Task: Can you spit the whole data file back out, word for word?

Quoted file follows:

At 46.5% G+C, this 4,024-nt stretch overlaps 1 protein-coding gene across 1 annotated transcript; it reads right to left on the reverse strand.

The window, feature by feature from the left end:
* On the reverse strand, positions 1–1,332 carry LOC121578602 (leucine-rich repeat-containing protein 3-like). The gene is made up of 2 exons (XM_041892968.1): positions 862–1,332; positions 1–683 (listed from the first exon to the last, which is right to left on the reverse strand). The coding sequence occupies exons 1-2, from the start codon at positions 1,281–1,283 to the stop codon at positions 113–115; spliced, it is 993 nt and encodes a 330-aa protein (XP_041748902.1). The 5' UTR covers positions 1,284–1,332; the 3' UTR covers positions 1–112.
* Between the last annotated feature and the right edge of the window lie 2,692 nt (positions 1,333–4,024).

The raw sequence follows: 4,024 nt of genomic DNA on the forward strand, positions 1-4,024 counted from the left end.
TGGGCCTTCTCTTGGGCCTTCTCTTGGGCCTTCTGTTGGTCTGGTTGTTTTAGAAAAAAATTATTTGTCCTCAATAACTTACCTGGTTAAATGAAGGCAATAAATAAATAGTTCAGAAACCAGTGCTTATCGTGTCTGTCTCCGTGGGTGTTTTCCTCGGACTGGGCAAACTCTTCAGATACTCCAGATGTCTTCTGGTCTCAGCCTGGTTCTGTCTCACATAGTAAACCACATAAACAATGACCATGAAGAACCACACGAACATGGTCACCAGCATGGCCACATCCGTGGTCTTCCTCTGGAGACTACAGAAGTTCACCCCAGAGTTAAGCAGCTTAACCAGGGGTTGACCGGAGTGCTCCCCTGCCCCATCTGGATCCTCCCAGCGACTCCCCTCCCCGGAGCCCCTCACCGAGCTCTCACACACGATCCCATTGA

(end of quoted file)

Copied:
At 46.5% G+C, this 4,024-nt stretch overlaps 1 protein-coding gene across 1 annotated transcript; it reads right to left on the reverse strand.

The window, feature by feature from the left end:
* On the reverse strand, positions 1–1,332 carry LOC121578602 (leucine-rich repeat-containing protein 3-like). The gene is made up of 2 exons (XM_041892968.1): positions 862–1,332; positions 1–683 (listed from the first exon to the last, which is right to left on the reverse strand). The coding sequence occupies exons 1-2, from the start codon at positions 1,281–1,283 to the stop codon at positions 113–115; spliced, it is 993 nt and encodes a 330-aa protein (XP_041748902.1). The 5' UTR covers positions 1,284–1,332; the 3' UTR covers positions 1–112.
* Between the last annotated feature and the right edge of the window lie 2,692 nt (positions 1,333–4,024).

The raw sequence follows: 4,024 nt of genomic DNA on the forward strand, positions 1-4,024 counted from the left end.
TGGGCCTTCTCTTGGGCCTTCTCTTGGGCCTTCTGTTGGTCTGGTTGTTTTAGAAAAAAATTATTTGTCCTCAATAACTTACCTGGTTAAATGAAGGCAATAAATAAATAGTTCAGAAACCAGTGCTTATCGTGTCTGTCTCCGTGGGTGTTTTCCTCGGACTGGGCAAACTCTTCAGATACTCCAGATGTCTTCTGGTCTCAGCCTGGTTCTGTCTCACATAGTAAACCACATAAACAATGACCATGAAGAACCACACGAACATGGTCACCAGCATGGCCACATCCGTGGTCTTCCTCTGGAGACTACAGAAGTTCACCCCAGAGTTAAGCAGCTTAACCAGGGGTTGACCGGAGTGCTCCCCTGCCCCATCTGGATCCTCCCAGCGACTCCCCTCCCCGGAGCCCCTCACCGAGCTCTCACACACGATCCCATTGA